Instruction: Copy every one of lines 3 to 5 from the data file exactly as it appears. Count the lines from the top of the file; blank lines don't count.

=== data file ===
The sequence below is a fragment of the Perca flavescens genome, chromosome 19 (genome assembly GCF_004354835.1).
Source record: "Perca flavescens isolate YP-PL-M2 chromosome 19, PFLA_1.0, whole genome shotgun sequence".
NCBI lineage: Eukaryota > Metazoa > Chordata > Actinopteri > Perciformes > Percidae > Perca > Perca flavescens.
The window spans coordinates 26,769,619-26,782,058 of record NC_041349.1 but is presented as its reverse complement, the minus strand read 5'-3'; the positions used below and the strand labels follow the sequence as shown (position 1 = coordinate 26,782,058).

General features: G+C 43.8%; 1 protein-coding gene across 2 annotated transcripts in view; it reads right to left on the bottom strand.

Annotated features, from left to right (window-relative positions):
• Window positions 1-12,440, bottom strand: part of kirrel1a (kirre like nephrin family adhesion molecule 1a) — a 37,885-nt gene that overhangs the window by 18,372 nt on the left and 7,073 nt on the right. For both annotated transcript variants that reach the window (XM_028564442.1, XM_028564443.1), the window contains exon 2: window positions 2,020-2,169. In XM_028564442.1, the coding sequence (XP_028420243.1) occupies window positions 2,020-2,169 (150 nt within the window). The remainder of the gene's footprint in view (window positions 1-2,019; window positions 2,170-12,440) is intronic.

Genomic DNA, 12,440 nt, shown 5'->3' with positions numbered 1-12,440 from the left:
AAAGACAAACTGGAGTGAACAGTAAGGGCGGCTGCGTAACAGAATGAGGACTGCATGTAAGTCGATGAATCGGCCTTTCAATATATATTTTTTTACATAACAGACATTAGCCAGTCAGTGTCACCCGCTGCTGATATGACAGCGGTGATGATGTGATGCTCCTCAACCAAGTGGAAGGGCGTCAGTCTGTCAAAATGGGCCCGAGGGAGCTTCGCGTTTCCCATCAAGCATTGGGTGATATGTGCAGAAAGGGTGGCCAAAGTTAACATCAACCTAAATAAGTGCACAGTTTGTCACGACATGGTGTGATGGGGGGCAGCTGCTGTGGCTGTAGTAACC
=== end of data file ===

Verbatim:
NCBI lineage: Eukaryota > Metazoa > Chordata > Actinopteri > Perciformes > Percidae > Perca > Perca flavescens.
The window spans coordinates 26,769,619-26,782,058 of record NC_041349.1 but is presented as its reverse complement, the minus strand read 5'-3'; the positions used below and the strand labels follow the sequence as shown (position 1 = coordinate 26,782,058).

General features: G+C 43.8%; 1 protein-coding gene across 2 annotated transcripts in view; it reads right to left on the bottom strand.